the project (“don’t break trunk” maybe ;-)) on yourself or your team, and it makes
it easy to share code with others. That might want to work one a feature (or some
surgery) together, but others (those that don’t want to be affected by this surgery
just want their desktop to work. Now imagine these peeps, just start developing
features by sharing a number of git trees and committing features to trunk/ when
they stabilise, i.e. presumably don’t cause regressions. It also nicely solves
another issue we had recently. Rafael needs some time to finish Goya (have it API
reviewed by Kevin ;-)), but Jeremy already wants to use this feature in
GetHotNewStuff2. Those three share a “review” branch, which is merged when
everyone’s happy (after having been announced on kde-core-devel. (Imagine
integration of some sort of peer review system, like review board with
this branch!). This development
style can partly be tested by a subproject, of course. This subproject can then
track trunk/ from SVN and develops features in a distributed way, probably with
another branch as master that sits on top of it and tracks. It’s not really a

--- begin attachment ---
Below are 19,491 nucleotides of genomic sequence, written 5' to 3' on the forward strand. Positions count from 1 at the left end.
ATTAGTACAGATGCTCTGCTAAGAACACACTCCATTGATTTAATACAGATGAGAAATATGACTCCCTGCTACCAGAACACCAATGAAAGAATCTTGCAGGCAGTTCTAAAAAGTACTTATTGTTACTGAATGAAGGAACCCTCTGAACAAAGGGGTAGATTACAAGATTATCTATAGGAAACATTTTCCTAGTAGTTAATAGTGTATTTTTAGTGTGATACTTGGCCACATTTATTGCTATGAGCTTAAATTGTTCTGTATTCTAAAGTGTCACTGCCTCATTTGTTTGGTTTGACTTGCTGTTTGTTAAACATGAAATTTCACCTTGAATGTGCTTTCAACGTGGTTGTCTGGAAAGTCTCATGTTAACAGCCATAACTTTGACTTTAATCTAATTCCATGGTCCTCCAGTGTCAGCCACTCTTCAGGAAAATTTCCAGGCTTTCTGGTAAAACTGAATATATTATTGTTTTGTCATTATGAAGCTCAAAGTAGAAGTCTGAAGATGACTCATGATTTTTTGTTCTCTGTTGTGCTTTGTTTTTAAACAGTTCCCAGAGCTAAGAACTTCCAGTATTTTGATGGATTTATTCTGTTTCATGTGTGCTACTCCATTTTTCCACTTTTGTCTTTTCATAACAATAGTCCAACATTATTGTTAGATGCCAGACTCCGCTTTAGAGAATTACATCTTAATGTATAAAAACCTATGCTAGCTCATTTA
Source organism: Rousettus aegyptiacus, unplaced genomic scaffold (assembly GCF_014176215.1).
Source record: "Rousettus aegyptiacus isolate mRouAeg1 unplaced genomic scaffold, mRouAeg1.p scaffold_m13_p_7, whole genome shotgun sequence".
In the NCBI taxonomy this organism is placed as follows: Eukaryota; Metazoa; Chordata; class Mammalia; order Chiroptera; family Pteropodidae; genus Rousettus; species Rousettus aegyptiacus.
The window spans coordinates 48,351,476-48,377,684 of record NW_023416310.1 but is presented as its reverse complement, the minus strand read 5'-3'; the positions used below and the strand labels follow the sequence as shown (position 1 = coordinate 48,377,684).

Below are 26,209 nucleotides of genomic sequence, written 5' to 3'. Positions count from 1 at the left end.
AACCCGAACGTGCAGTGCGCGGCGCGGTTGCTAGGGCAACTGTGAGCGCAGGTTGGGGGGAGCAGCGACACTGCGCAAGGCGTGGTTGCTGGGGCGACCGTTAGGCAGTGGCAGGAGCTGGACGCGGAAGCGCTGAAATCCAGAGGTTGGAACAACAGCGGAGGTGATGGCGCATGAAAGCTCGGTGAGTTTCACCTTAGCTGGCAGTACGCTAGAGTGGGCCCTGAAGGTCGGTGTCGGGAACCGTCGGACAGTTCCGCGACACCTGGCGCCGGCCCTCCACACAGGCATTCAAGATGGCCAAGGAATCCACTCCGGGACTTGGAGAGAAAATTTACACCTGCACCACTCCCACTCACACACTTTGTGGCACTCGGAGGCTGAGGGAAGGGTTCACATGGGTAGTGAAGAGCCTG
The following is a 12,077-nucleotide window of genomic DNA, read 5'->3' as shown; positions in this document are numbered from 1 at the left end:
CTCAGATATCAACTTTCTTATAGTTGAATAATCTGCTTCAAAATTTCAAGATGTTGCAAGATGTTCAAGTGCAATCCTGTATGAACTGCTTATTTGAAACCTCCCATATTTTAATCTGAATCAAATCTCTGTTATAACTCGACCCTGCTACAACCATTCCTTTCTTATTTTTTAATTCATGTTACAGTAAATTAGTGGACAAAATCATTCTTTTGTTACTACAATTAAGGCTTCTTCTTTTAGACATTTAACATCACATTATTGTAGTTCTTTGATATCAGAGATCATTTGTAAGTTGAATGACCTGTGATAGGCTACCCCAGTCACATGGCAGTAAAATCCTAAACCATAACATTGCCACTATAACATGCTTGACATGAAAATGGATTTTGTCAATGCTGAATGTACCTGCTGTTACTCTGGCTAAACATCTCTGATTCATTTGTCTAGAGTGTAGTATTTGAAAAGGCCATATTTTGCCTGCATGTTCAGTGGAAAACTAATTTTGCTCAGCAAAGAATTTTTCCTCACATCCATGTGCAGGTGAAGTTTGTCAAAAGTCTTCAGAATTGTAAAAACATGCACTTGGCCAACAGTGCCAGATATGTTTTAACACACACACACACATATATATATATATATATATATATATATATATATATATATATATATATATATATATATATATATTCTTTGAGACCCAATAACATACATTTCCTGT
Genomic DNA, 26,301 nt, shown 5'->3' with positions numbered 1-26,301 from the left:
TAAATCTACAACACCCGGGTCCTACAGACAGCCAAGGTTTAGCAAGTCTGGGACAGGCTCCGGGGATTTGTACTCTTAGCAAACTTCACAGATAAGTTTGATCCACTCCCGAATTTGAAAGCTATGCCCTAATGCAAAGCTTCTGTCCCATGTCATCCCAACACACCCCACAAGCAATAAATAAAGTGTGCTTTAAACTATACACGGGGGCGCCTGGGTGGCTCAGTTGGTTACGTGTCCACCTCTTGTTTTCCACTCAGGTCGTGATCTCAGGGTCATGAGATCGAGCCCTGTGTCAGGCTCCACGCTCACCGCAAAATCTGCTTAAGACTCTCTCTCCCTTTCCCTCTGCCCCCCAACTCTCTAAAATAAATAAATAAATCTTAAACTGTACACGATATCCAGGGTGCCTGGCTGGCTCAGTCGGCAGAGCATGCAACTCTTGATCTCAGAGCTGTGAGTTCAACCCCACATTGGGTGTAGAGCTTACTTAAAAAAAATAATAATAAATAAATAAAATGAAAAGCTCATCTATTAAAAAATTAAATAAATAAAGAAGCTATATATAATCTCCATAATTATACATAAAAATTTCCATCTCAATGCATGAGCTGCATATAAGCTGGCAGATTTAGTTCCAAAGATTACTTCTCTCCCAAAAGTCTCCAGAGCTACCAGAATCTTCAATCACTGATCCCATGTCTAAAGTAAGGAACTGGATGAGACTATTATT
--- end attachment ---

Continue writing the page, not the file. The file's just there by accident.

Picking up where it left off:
technical problem, after all, the tools should support the natural way of
breathing for the community. For git in particular, I see the steep learning
curve as one of the major show-stoppers right now. It would, at this point
simply make the barrier of entering a project much higher, which is not a good
thing. With distributed source code management, the question “Which one is
the authoritative copy?” becomes a purely social thing. In the SVN case, it’s
always the SVN server, in the DVCS (OMG!) case, it’s “who you trust”, that
would be the version we publish via SVN.

Interestingly, the KDE’s Internationalisation people already work in a distributed
fashion. In the Netherlands for example, Rinse collects translations; that are sent to
him by the people in the translation team he reviews them and commits them to SVN.

Does this whole mess of an idea also contain a solution for “synching downstream”?
One of the reasons why the Release Team initially decided to adopt 6 months
releases is to make it easier
for downstream (distributions, for example) to ship a recent version of KDE.
The thing is that those distributions also have different heartbeats, OpenSuse comes
8-9 monthly, Fedora comes 6 monthly, others as well. Now we’re trying to
sync with upstream, in
different heartbeats and downstream in different heartbeats. Right now, we have